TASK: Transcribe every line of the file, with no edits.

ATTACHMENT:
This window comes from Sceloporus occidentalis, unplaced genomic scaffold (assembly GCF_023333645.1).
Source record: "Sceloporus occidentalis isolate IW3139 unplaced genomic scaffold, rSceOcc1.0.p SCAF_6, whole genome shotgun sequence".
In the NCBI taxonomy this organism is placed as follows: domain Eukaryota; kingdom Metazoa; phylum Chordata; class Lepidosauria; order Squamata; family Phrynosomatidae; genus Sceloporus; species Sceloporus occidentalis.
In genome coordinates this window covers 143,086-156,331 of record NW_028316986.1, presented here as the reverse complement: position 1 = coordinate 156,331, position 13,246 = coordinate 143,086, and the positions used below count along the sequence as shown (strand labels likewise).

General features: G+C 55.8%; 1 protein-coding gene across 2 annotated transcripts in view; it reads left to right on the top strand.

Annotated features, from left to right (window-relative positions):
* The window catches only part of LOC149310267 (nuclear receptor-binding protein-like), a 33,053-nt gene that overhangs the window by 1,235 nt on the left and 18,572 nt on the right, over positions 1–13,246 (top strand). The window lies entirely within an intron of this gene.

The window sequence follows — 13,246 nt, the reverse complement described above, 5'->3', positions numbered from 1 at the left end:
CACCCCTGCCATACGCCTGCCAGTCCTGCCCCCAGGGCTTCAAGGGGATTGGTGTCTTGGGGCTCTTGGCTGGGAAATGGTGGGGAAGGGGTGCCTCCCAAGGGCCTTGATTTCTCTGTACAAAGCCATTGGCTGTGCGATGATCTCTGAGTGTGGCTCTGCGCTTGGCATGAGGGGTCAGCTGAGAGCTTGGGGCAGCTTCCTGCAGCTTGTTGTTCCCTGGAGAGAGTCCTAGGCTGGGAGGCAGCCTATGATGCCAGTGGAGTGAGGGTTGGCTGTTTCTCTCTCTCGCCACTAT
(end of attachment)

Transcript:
This window comes from Sceloporus occidentalis, unplaced genomic scaffold (assembly GCF_023333645.1).
Source record: "Sceloporus occidentalis isolate IW3139 unplaced genomic scaffold, rSceOcc1.0.p SCAF_6, whole genome shotgun sequence".
In the NCBI taxonomy this organism is placed as follows: domain Eukaryota; kingdom Metazoa; phylum Chordata; class Lepidosauria; order Squamata; family Phrynosomatidae; genus Sceloporus; species Sceloporus occidentalis.
In genome coordinates this window covers 143,086-156,331 of record NW_028316986.1, presented here as the reverse complement: position 1 = coordinate 156,331, position 13,246 = coordinate 143,086, and the positions used below count along the sequence as shown (strand labels likewise).

General features: G+C 55.8%; 1 protein-coding gene across 2 annotated transcripts in view; it reads left to right on the top strand.

Annotated features, from left to right (window-relative positions):
* The window catches only part of LOC149310267 (nuclear receptor-binding protein-like), a 33,053-nt gene that overhangs the window by 1,235 nt on the left and 18,572 nt on the right, over positions 1–13,246 (top strand). The window lies entirely within an intron of this gene.

The window sequence follows — 13,246 nt, the reverse complement described above, 5'->3', positions numbered from 1 at the left end:
CACCCCTGCCATACGCCTGCCAGTCCTGCCCCCAGGGCTTCAAGGGGATTGGTGTCTTGGGGCTCTTGGCTGGGAAATGGTGGGGAAGGGGTGCCTCCCAAGGGCCTTGATTTCTCTGTACAAAGCCATTGGCTGTGCGATGATCTCTGAGTGTGGCTCTGCGCTTGGCATGAGGGGTCAGCTGAGAGCTTGGGGCAGCTTCCTGCAGCTTGTTGTTCCCTGGAGAGAGTCCTAGGCTGGGAGGCAGCCTATGATGCCAGTGGAGTGAGGGTTGGCTGTTTCTCTCTCTCGCCACTAT